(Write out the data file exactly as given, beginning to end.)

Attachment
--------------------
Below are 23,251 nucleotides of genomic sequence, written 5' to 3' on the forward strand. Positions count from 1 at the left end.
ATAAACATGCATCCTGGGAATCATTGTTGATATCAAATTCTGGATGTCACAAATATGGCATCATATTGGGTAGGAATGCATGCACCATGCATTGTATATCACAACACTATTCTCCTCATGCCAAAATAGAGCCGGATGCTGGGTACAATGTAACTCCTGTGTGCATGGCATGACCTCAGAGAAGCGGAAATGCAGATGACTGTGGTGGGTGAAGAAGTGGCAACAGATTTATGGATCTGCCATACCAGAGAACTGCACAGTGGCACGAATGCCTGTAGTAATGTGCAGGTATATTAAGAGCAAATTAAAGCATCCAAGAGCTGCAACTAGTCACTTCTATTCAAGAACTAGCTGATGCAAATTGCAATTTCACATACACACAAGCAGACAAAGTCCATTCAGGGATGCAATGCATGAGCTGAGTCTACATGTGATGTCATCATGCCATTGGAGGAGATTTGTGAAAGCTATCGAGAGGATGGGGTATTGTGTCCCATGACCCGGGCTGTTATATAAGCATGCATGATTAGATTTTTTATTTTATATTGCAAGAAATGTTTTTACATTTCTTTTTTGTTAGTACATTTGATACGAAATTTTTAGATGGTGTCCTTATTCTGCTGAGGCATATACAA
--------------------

Below are 23,251 nucleotides of genomic sequence, written 5' to 3' on the forward strand. Positions count from 1 at the left end.
ATAAACATGCATCCTGGGAATCATTGTTGATATCAAATTCTGGATGTCACAAATATGGCATCATATTGGGTAGGAATGCATGCACCATGCATTGTATATCACAACACTATTCTCCTCATGCCAAAATAGAGCCGGATGCTGGGTACAATGTAACTCCTGTGTGCATGGCATGACCTCAGAGAAGCGGAAATGCAGATGACTGTGGTGGGTGAAGAAGTGGCAACAGATTTATGGATCTGCCATACCAGAGAACTGCACAGTGGCACGAATGCCTGTAGTAATGTGCAGGTATATTAAGAGCAAATTAAAGCATCCAAGAGCTGCAACTAGTCACTTCTATTCAAGAACTAGCTGATGCAAATTGCAATTTCACATACACACAAGCAGACAAAGTCCATTCAGGGATGCAATGCATGAGCTGAGTCTACATGTGATGTCATCATGCCATTGGAGGAGATTTGTGAAAGCTATCGAGAGGATGGGGTATTGTGTCCCATGACCCGGGCTGTTATATAAGCATGCATGATTAGATTTTTTATTTTATATTGCAAGAAATGTTTTTACATTTCTTTTTTGTTAGTACATTTGATACGAAATTTTTAGATGGTGTCCTTATTCTGCTGAGGCATATACAA